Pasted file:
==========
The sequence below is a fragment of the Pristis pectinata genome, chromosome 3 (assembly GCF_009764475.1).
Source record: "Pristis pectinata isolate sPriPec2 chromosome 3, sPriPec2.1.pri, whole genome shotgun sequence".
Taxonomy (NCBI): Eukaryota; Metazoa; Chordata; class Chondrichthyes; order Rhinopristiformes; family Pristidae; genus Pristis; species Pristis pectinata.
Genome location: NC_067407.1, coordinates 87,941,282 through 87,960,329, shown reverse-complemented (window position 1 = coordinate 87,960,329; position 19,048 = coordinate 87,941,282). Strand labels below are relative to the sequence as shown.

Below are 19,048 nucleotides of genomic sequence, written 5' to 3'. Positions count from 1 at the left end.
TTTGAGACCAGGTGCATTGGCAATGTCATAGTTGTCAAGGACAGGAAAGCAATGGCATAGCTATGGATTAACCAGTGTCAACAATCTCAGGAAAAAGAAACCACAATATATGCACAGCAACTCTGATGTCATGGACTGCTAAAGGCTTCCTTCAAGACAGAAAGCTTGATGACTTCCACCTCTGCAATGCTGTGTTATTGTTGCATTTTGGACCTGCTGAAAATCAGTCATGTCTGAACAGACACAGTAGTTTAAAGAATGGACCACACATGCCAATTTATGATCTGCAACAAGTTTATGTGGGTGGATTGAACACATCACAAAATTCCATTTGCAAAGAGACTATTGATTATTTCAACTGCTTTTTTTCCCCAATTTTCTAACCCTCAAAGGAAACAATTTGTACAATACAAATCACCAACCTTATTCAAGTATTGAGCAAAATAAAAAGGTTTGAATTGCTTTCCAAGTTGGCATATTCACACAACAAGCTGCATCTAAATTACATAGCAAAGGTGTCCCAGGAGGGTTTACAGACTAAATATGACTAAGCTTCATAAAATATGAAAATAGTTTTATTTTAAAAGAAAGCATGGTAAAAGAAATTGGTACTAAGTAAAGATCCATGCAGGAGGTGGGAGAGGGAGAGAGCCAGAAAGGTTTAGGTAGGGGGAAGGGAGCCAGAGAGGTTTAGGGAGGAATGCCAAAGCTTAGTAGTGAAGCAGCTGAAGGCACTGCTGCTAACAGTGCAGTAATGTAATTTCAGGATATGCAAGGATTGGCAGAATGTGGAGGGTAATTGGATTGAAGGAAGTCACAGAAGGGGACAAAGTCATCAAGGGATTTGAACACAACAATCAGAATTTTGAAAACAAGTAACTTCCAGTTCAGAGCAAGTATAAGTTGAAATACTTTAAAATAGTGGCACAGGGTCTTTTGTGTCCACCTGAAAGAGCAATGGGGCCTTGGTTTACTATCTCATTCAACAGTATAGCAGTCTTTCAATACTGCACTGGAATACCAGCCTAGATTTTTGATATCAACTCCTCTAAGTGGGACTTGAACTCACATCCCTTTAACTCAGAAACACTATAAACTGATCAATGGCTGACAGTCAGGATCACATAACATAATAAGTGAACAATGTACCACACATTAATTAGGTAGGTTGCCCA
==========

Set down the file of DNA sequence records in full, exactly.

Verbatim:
The sequence below is a fragment of the Pristis pectinata genome, chromosome 3 (assembly GCF_009764475.1).
Source record: "Pristis pectinata isolate sPriPec2 chromosome 3, sPriPec2.1.pri, whole genome shotgun sequence".
Taxonomy (NCBI): Eukaryota; Metazoa; Chordata; class Chondrichthyes; order Rhinopristiformes; family Pristidae; genus Pristis; species Pristis pectinata.
Genome location: NC_067407.1, coordinates 87,941,282 through 87,960,329, shown reverse-complemented (window position 1 = coordinate 87,960,329; position 19,048 = coordinate 87,941,282). Strand labels below are relative to the sequence as shown.

Below are 19,048 nucleotides of genomic sequence, written 5' to 3'. Positions count from 1 at the left end.
TTTGAGACCAGGTGCATTGGCAATGTCATAGTTGTCAAGGACAGGAAAGCAATGGCATAGCTATGGATTAACCAGTGTCAACAATCTCAGGAAAAAGAAACCACAATATATGCACAGCAACTCTGATGTCATGGACTGCTAAAGGCTTCCTTCAAGACAGAAAGCTTGATGACTTCCACCTCTGCAATGCTGTGTTATTGTTGCATTTTGGACCTGCTGAAAATCAGTCATGTCTGAACAGACACAGTAGTTTAAAGAATGGACCACACATGCCAATTTATGATCTGCAACAAGTTTATGTGGGTGGATTGAACACATCACAAAATTCCATTTGCAAAGAGACTATTGATTATTTCAACTGCTTTTTTTCCCCAATTTTCTAACCCTCAAAGGAAACAATTTGTACAATACAAATCACCAACCTTATTCAAGTATTGAGCAAAATAAAAAGGTTTGAATTGCTTTCCAAGTTGGCATATTCACACAACAAGCTGCATCTAAATTACATAGCAAAGGTGTCCCAGGAGGGTTTACAGACTAAATATGACTAAGCTTCATAAAATATGAAAATAGTTTTATTTTAAAAGAAAGCATGGTAAAAGAAATTGGTACTAAGTAAAGATCCATGCAGGAGGTGGGAGAGGGAGAGAGCCAGAAAGGTTTAGGTAGGGGGAAGGGAGCCAGAGAGGTTTAGGGAGGAATGCCAAAGCTTAGTAGTGAAGCAGCTGAAGGCACTGCTGCTAACAGTGCAGTAATGTAATTTCAGGATATGCAAGGATTGGCAGAATGTGGAGGGTAATTGGATTGAAGGAAGTCACAGAAGGGGACAAAGTCATCAAGGGATTTGAACACAACAATCAGAATTTTGAAAACAAGTAACTTCCAGTTCAGAGCAAGTATAAGTTGAAATACTTTAAAATAGTGGCACAGGGTCTTTTGTGTCCACCTGAAAGAGCAATGGGGCCTTGGTTTACTATCTCATTCAACAGTATAGCAGTCTTTCAATACTGCACTGGAATACCAGCCTAGATTTTTGATATCAACTCCTCTAAGTGGGACTTGAACTCACATCCCTTTAACTCAGAAACACTATAAACTGATCAATGGCTGACAGTCAGGATCACATAACATAATAAGTGAACAATGTACCACACATTAATTAGGTAGGTTGCCCA